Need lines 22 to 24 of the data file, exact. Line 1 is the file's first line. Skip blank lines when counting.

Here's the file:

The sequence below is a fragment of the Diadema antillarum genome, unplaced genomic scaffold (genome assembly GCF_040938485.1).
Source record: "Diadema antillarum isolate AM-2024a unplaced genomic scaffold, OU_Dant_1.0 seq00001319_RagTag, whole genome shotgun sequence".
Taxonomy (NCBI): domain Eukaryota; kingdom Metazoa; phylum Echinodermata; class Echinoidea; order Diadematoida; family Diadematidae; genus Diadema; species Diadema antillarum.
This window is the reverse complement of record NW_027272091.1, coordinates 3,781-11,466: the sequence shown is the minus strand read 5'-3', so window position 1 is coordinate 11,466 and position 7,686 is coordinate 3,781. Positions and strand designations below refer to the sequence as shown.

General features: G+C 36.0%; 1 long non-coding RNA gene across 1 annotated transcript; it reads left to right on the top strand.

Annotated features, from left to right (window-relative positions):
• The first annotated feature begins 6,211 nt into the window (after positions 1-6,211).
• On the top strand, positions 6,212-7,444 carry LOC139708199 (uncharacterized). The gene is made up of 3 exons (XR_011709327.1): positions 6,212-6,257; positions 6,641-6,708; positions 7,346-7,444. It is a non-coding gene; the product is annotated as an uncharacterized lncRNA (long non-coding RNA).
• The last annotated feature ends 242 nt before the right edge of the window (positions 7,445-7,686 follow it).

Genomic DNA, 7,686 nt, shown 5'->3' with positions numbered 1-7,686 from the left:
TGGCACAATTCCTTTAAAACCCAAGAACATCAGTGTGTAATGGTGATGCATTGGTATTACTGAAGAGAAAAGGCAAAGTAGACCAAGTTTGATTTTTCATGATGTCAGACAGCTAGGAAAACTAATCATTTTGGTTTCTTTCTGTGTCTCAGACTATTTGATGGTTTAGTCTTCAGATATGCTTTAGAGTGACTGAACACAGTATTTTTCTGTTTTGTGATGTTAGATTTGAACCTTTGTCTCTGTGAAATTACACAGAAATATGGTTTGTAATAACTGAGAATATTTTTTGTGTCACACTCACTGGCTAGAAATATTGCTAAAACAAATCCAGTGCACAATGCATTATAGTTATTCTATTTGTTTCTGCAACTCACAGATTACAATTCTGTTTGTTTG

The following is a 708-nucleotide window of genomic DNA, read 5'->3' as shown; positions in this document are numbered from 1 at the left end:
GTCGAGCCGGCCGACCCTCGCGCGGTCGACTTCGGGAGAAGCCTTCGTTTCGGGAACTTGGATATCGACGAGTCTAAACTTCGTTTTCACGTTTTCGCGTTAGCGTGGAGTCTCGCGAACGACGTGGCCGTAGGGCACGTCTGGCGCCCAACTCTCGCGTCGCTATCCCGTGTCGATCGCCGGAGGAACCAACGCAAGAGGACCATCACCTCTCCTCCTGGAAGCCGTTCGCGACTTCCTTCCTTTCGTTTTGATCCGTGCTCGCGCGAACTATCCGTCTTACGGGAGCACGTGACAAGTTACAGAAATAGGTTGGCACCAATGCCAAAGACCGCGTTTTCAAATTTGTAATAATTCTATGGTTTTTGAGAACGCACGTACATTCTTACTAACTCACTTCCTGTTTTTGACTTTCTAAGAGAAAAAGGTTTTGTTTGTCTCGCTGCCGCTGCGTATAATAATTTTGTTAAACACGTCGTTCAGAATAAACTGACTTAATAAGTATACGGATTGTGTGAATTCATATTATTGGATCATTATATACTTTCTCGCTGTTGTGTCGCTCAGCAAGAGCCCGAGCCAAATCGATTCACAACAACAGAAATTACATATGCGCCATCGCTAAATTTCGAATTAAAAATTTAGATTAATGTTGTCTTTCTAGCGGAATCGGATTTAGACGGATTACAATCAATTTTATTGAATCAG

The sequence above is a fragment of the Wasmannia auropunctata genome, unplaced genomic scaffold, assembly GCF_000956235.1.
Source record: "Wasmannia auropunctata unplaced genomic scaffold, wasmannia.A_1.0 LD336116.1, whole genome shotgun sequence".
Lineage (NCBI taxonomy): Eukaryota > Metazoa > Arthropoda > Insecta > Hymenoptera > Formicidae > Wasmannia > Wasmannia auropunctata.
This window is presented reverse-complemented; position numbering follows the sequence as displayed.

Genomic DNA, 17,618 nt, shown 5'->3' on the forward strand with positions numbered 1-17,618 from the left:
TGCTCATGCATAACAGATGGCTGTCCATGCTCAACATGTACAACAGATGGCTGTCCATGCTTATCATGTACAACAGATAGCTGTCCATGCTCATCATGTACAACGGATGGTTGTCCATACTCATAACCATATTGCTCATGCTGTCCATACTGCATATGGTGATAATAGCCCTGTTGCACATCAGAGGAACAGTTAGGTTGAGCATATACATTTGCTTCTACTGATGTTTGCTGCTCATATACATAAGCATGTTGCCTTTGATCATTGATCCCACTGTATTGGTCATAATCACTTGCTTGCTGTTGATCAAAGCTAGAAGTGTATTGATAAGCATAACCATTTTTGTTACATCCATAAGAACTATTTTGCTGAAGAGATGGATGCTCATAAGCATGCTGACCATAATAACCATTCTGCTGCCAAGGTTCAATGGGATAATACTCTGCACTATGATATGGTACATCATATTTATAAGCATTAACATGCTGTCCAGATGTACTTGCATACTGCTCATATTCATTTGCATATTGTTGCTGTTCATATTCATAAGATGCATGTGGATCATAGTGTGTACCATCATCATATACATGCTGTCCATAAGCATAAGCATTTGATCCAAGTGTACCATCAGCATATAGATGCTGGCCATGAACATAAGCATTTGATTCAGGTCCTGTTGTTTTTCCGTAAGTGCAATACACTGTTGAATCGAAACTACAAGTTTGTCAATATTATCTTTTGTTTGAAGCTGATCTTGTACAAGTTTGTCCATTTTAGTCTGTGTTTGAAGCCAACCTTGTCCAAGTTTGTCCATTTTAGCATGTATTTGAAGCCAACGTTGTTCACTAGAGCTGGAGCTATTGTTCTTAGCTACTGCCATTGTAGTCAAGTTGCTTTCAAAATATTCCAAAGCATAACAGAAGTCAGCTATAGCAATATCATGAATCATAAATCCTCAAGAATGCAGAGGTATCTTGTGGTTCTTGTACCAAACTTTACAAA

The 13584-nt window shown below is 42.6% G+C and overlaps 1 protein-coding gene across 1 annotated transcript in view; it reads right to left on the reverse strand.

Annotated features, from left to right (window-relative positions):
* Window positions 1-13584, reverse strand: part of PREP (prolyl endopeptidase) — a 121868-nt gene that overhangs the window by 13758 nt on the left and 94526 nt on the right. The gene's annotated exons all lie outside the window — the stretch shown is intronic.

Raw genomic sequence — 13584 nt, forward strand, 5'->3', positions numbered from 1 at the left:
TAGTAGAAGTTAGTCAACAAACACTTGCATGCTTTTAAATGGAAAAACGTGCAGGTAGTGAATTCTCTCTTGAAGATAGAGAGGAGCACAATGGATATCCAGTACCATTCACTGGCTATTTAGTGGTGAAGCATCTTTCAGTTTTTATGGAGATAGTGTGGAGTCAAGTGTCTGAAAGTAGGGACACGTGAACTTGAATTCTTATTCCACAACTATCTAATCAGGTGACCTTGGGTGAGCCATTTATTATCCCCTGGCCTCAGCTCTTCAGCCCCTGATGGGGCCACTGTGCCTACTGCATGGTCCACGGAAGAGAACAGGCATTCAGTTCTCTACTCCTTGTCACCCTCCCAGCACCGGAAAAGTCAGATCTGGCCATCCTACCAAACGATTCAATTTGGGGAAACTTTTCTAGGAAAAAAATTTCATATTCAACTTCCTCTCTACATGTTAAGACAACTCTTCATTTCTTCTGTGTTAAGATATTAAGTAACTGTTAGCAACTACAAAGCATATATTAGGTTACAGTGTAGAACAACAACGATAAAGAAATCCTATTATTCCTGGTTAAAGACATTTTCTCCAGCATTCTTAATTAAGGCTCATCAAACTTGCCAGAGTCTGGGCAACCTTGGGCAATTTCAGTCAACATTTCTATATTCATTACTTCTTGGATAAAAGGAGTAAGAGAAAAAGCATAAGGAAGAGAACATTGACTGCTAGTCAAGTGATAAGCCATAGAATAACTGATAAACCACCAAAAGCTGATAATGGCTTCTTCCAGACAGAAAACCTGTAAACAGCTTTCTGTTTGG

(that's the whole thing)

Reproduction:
* Window positions 1-13584, reverse strand: part of PREP (prolyl endopeptidase) — a 121868-nt gene that overhangs the window by 13758 nt on the left and 94526 nt on the right. The gene's annotated exons all lie outside the window — the stretch shown is intronic.

Raw genomic sequence — 13584 nt, forward strand, 5'->3', positions numbered from 1 at the left:
TAGTAGAAGTTAGTCAACAAACACTTGCATGCTTTTAAATGGAAAAACGTGCAGGTAGTGAATTCTCTCTTGAAGATAGAGAGGAGCACAATGGATATCCAGTACCATTCACTGGCTATTTAGTGGTGAAGCATCTTTCAGTTTTTATGGAGATAGTGTGGAGTCAAGTGTCTGAAAGTAGGGACACGTGAACTTGAATTCTTATTCCACAACTATCTAATCAGGTGACCTTGGGTGAGCCATTTATTATCCCCTGGCCTCAGCTCTTCAGCCCCTGATGGGGCCACTGTGCCTACTGCATGGTCCACGGAAGAGAACAGGCATTCAGTTCTCTACTCCTTGTCACCCTCCCAGCACCGGAAAAGTCAGATCTGGCCATCCTACCAAACGATTCAATTTGGGGAAACTTTTCTAGGAAAAAAATTTCATATTCAACTTCCTCTCTACATGTTAAGACAACTCTTCATTTCTTCTGTGTTAAGATATTAAGTAACTGTTAGCAACTACAAAGCATATATTAGGTTACAGTGTAGAACAACAACGATAAAGAAATCCTATTATTCCTGGTTAAAGACATTTTCTCCAGCATTCTTAATTAAGGCTCATCAAACTTGCCAGAGTCTGGGCAACCTTGGGCAATTTCAGTCAACATTTCTATATTCATTACTTCTTGGATAAAAGGAGTAAGAGAAAAAGCATAAGGAAGAGAACATTGACTGCTAGTCAAGTGATAAGCCATAGAATAACTGATAAACCACCAAAAGCTGATAATGGCTTCTTCCAGACAGAAAACCTGTAAACAGCTTTCTGTTTGG